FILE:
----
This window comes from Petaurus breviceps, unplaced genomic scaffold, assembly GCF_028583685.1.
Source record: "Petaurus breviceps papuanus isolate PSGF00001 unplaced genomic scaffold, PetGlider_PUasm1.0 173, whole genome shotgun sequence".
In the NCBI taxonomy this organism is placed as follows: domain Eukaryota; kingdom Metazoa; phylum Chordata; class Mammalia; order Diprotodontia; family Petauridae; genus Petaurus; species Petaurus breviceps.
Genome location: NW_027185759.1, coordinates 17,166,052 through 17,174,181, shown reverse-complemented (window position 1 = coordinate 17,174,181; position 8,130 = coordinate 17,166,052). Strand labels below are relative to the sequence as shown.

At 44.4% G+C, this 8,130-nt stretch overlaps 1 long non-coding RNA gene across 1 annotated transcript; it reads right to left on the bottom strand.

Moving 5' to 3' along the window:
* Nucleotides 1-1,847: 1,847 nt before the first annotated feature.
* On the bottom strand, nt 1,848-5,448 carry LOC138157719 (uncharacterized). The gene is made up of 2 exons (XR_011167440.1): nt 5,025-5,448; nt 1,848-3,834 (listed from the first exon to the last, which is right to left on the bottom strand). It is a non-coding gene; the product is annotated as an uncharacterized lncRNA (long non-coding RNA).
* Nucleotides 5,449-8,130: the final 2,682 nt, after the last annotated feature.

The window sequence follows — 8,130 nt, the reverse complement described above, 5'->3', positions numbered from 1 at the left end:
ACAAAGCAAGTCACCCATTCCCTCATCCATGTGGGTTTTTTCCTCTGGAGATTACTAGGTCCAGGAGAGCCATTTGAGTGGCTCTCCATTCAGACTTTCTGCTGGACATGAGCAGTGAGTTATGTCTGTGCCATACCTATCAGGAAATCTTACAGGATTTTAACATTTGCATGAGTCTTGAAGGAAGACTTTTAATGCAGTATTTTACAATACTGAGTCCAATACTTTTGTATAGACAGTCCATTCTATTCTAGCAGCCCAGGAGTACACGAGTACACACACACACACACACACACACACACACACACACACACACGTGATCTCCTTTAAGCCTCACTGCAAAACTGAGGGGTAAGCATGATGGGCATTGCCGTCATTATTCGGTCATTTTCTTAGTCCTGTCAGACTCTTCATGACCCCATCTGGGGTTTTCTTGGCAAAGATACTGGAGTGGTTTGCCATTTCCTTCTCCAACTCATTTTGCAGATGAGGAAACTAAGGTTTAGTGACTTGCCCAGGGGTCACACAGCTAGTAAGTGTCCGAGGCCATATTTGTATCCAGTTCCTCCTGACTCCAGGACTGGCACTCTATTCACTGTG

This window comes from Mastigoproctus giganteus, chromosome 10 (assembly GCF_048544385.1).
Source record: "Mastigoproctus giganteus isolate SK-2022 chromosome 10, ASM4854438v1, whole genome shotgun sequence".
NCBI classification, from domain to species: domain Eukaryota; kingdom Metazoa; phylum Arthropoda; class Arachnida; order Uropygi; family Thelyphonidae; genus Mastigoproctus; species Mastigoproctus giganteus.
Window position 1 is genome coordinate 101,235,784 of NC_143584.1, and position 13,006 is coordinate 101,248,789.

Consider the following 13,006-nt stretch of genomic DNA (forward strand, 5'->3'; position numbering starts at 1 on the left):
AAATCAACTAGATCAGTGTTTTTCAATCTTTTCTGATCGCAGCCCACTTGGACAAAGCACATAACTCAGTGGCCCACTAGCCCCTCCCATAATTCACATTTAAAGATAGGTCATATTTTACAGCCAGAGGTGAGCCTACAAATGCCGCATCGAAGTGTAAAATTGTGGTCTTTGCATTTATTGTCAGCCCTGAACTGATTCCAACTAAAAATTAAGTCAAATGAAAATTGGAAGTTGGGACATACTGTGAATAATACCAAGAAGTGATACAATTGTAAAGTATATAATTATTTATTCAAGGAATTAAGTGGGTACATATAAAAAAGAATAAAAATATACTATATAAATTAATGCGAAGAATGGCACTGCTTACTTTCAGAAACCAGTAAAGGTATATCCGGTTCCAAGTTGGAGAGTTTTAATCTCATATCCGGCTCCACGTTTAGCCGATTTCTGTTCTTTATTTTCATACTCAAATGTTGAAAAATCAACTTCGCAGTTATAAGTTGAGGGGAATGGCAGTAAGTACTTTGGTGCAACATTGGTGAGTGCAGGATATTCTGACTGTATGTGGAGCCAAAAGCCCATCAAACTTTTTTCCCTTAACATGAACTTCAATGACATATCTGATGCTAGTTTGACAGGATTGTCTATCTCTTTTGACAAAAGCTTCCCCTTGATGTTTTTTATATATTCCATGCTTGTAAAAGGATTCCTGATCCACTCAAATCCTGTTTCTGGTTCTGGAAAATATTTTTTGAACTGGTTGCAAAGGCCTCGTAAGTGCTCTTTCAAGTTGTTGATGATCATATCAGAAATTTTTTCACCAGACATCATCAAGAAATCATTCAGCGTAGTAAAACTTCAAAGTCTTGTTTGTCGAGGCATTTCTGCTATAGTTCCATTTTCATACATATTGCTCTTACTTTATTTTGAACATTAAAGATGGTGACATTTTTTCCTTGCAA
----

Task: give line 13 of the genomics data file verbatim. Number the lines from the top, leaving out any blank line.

Source record: "Mastigoproctus giganteus isolate SK-2022 chromosome 10, ASM4854438v1, whole genome shotgun sequence".